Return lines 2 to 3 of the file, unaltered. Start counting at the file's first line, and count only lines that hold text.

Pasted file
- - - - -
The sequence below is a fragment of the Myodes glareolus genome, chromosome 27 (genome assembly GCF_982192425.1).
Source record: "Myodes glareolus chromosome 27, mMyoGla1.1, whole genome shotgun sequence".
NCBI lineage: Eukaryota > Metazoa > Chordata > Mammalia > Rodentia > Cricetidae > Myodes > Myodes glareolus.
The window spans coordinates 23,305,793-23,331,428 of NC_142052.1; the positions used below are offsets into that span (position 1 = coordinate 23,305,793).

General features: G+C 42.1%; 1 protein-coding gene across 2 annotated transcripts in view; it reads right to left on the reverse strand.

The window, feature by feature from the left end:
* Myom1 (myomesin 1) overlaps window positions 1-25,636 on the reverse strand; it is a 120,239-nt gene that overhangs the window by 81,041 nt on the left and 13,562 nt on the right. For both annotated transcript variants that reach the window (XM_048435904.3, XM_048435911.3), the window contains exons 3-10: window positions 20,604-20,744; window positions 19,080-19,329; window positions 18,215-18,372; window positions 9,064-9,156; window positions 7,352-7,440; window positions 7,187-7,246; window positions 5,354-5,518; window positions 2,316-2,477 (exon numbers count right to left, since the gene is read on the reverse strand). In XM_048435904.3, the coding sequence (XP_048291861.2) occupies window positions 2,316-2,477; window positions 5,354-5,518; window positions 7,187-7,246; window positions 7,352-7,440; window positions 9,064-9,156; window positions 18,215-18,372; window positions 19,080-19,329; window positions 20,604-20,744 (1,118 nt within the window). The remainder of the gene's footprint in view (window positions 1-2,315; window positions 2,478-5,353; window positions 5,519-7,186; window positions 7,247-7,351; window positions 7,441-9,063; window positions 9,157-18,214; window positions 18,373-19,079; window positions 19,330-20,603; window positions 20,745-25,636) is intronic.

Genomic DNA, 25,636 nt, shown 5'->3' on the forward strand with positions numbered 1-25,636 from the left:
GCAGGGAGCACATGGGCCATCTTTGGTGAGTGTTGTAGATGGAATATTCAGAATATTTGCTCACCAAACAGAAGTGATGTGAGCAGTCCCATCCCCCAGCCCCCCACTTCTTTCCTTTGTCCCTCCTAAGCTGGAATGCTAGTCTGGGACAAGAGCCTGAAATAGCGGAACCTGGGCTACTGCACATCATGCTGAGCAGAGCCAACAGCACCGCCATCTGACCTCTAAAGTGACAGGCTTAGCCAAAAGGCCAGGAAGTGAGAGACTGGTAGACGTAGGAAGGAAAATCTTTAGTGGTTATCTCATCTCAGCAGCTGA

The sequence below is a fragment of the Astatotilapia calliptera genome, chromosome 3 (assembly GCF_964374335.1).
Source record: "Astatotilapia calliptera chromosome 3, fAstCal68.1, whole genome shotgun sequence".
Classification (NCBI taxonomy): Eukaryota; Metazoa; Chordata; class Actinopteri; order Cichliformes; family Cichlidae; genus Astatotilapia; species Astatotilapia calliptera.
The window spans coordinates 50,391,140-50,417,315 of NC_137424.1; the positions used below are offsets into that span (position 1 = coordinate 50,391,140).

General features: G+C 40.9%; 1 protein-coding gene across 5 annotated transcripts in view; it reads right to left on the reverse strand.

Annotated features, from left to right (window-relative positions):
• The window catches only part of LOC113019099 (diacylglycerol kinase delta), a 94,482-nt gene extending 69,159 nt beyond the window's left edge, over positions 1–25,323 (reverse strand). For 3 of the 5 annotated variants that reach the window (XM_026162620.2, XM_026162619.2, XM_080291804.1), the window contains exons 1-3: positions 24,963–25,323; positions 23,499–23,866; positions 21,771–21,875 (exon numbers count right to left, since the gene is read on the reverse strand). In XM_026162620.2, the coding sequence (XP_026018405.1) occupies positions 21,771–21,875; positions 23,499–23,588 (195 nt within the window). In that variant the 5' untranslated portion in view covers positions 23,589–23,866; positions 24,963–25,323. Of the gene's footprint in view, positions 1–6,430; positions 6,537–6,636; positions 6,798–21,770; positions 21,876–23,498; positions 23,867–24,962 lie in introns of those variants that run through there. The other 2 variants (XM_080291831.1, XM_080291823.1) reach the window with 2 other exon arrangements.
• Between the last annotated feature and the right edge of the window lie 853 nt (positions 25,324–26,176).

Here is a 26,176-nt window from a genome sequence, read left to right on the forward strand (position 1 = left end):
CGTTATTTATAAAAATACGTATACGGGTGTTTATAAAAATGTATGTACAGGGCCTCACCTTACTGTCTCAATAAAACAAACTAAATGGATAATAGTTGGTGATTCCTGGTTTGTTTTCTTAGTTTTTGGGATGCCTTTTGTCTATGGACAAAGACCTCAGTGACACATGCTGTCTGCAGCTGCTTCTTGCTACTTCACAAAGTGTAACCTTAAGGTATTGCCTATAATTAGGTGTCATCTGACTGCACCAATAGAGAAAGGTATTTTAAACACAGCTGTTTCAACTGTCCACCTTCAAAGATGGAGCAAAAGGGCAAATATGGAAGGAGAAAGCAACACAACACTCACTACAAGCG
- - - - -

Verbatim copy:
Source record: "Myodes glareolus chromosome 27, mMyoGla1.1, whole genome shotgun sequence".
NCBI lineage: Eukaryota > Metazoa > Chordata > Mammalia > Rodentia > Cricetidae > Myodes > Myodes glareolus.